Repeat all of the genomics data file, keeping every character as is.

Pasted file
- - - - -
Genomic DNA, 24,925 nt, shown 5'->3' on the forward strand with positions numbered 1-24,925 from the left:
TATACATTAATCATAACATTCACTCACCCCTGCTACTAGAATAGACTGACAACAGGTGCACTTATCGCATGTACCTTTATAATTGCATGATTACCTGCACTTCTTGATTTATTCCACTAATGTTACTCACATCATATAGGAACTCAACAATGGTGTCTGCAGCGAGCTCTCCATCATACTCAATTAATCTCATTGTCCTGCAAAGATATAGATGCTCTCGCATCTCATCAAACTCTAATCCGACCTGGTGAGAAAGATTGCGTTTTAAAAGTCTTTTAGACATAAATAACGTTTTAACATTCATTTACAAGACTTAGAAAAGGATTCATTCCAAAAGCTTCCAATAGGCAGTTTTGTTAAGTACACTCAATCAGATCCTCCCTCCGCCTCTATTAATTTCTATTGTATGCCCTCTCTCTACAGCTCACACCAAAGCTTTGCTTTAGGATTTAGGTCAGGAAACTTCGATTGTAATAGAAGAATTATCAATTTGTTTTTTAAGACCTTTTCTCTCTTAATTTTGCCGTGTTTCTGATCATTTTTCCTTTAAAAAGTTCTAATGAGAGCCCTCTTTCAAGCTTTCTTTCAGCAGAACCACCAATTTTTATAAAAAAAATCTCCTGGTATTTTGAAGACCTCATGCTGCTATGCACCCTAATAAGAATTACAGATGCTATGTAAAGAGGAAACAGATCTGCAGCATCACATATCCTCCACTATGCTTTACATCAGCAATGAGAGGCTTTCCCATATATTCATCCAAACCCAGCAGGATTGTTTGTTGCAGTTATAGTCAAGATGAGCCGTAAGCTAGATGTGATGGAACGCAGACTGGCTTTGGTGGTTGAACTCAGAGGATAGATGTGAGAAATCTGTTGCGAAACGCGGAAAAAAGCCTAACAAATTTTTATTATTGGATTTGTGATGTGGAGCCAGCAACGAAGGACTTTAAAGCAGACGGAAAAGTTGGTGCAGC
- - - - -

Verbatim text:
Genomic DNA, 24,925 nt, shown 5'->3' on the forward strand with positions numbered 1-24,925 from the left:
TATACATTAATCATAACATTCACTCACCCCTGCTACTAGAATAGACTGACAACAGGTGCACTTATCGCATGTACCTTTATAATTGCATGATTACCTGCACTTCTTGATTTATTCCACTAATGTTACTCACATCATATAGGAACTCAACAATGGTGTCTGCAGCGAGCTCTCCATCATACTCAATTAATCTCATTGTCCTGCAAAGATATAGATGCTCTCGCATCTCATCAAACTCTAATCCGACCTGGTGAGAAAGATTGCGTTTTAAAAGTCTTTTAGACATAAATAACGTTTTAACATTCATTTACAAGACTTAGAAAAGGATTCATTCCAAAAGCTTCCAATAGGCAGTTTTGTTAAGTACACTCAATCAGATCCTCCCTCCGCCTCTATTAATTTCTATTGTATGCCCTCTCTCTACAGCTCACACCAAAGCTTTGCTTTAGGATTTAGGTCAGGAAACTTCGATTGTAATAGAAGAATTATCAATTTGTTTTTTAAGACCTTTTCTCTCTTAATTTTGCCGTGTTTCTGATCATTTTTCCTTTAAAAAGTTCTAATGAGAGCCCTCTTTCAAGCTTTCTTTCAGCAGAACCACCAATTTTTATAAAAAAAATCTCCTGGTATTTTGAAGACCTCATGCTGCTATGCACCCTAATAAGAATTACAGATGCTATGTAAAGAGGAAACAGATCTGCAGCATCACATATCCTCCACTATGCTTTACATCAGCAATGAGAGGCTTTCCCATATATTCATCCAAACCCAGCAGGATTGTTTGTTGCAGTTATAGTCAAGATGAGCCGTAAGCTAGATGTGATGGAACGCAGACTGGCTTTGGTGGTTGAACTCAGAGGATAGATGTGAGAAATCTGTTGCGAAACGCGGAAAAAAGCCTAACAAATTTTTATTATTGGATTTGTGATGTGGAGCCAGCAACGAAGGACTTTAAAGCAGACGGAAAAGTTGGTGCAGC